"You don't get any feeling of somebody crouching down in the bunker. This is either extraordinary self-confidence or out of touch with reality. I can't tell you which."
--Irwin M. Stelzer, Senior Fellow at the Hudson Institute
"I find him serene. . . . I know President Johnson was railing against his fate. That's not the case with Bush. He feels he's doing what he needs to do, and he seems to me at peace with himself."
Seven years into his presidency, and as his approval ratings continue their slide toward the mid-twenties, George W. Bush has awakened to the realization that all may not be well with his historical legacy (though he's certain to be long remembered).
Thus, with all the assiduous energy of the well-connected D- minus student cramming for that big exam, Bush is racking the brains of a cadre of elite eggheads, who struggle to make clear to him the distinctions between good and evil, the "lessons of history" (as if these are going to be laid bare in a few bull sessions), and to answer that most vexing of questions, "Is it the whole of America that the rest of the world hates, or is it just George W. Bush?"
From The Washington Post article:
And yet Bush does not come across like a man lamenting his plight. In public and in private, according to intimates, he exhibits an inexorable upbeat energy that defies the political storms. Even when he convenes philosophical discussions with scholars, he avoids second-guessing his actions. He still acts as if he were master of the universe, even if the rest of Washington no longer sees him that way.
Bush is fixated on Iraq, according to friends and advisers. One former aide went to see him recently to discuss various matters, only to find Bush turning the conversation back to Iraq again and again. He recognizes that his presidency hinges on whether Iraq can be turned around in 18 months. "Nothing matters except the war," said one person close to Bush. "That's all that matters. The whole thing rides on that."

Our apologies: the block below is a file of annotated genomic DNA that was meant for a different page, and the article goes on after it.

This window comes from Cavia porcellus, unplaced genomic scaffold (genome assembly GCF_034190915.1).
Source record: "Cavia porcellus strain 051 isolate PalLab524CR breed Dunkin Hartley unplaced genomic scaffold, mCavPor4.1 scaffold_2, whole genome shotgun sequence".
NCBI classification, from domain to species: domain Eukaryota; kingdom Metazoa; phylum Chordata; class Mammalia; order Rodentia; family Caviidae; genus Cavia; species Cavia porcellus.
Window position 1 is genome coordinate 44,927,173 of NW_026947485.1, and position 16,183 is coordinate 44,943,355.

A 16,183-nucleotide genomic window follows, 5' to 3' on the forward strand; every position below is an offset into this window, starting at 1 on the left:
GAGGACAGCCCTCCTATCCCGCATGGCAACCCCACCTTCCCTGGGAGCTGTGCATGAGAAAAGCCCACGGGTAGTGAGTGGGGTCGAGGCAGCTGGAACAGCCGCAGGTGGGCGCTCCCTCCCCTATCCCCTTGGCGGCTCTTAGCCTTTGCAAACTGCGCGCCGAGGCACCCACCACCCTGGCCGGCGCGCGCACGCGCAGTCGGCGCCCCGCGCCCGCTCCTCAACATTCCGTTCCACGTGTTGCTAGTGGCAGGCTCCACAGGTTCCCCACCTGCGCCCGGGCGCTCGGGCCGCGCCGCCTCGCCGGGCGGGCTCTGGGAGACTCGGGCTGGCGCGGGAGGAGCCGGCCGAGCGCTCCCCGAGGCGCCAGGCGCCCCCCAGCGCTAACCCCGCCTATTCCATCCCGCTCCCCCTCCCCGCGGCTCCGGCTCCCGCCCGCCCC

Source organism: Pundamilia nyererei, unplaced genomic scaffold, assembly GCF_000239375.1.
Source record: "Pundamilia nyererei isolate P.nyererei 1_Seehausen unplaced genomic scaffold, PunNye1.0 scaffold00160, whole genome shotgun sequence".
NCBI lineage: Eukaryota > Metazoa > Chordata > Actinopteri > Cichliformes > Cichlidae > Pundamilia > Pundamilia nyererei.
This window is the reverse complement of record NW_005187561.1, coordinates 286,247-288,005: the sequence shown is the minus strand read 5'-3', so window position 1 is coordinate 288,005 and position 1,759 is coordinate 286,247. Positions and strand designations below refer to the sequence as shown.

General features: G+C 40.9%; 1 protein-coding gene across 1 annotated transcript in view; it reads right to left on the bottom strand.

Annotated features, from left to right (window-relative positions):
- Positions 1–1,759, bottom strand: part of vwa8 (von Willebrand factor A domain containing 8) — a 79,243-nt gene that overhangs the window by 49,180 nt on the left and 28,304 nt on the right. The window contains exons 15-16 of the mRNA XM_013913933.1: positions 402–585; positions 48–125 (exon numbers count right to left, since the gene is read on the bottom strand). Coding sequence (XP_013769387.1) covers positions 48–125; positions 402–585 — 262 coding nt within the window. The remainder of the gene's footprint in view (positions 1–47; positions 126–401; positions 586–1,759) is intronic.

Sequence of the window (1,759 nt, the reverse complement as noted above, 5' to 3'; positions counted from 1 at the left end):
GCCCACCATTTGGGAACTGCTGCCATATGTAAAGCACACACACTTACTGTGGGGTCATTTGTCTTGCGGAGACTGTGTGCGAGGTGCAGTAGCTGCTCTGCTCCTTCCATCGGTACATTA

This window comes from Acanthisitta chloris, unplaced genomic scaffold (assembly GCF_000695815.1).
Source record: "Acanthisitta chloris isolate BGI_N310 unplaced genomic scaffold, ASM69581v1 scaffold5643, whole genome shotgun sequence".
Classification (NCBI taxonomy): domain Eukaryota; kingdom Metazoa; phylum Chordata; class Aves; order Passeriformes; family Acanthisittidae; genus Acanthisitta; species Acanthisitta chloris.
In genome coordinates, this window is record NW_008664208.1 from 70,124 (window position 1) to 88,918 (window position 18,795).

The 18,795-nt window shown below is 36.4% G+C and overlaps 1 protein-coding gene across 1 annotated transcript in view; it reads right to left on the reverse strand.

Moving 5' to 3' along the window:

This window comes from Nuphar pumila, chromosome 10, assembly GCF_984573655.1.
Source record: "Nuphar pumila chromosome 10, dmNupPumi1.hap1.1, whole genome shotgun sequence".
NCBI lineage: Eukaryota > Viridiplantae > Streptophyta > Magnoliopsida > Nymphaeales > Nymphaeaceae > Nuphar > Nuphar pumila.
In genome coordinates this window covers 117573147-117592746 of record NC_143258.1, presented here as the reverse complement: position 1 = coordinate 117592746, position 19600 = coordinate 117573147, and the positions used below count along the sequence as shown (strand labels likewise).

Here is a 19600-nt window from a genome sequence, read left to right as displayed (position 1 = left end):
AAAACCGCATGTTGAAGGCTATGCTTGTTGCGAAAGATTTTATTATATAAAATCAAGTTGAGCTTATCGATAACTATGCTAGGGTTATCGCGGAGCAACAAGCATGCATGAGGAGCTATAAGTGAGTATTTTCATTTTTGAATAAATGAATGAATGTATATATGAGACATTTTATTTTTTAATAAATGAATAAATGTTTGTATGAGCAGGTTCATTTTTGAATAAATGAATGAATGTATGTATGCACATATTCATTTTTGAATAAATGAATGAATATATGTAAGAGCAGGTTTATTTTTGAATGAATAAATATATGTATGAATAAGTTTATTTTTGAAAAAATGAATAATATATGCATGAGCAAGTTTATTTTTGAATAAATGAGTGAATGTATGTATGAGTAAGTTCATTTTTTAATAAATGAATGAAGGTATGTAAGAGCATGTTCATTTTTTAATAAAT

These are the questions of a president who has endured the most drastic political collapse in a generation. Not generally known for intellectual curiosity, Bush is seeking out those who are, engaging in a philosophical exploration of the currents of history that have swept up his administration. For all the setbacks, he remains unflinching, rarely expressing doubt in his direction, yet trying to understand how he got off course.
Perhaps his unflinching reluctance to entertain "doubts in his direction" might in part explain "how he got off course." Would someone remind me, exactly when was he on course?
Well, in the interest of broadening the president's historical horizons, I will provide quotations from a series of historians who were asked to complete the following statement:
George W. Bush is the worst president since . . .
HOOVER: “I would say GW is our worst president since Herbert Hoover. He is moving to bankrupt the federal government on the eve of the retirement of the baby boom generation, and he has brought America’s reputation in the world to its lowest point in the entire history of the United States.”
HARDING: “Oil, money and politics again combine in ways not flattering to the integrity of the office. Both men also have a tendency to mangle the English language yet get their points across to ordinary Americans. [Yet] the comparison does Harding something of a disservice.”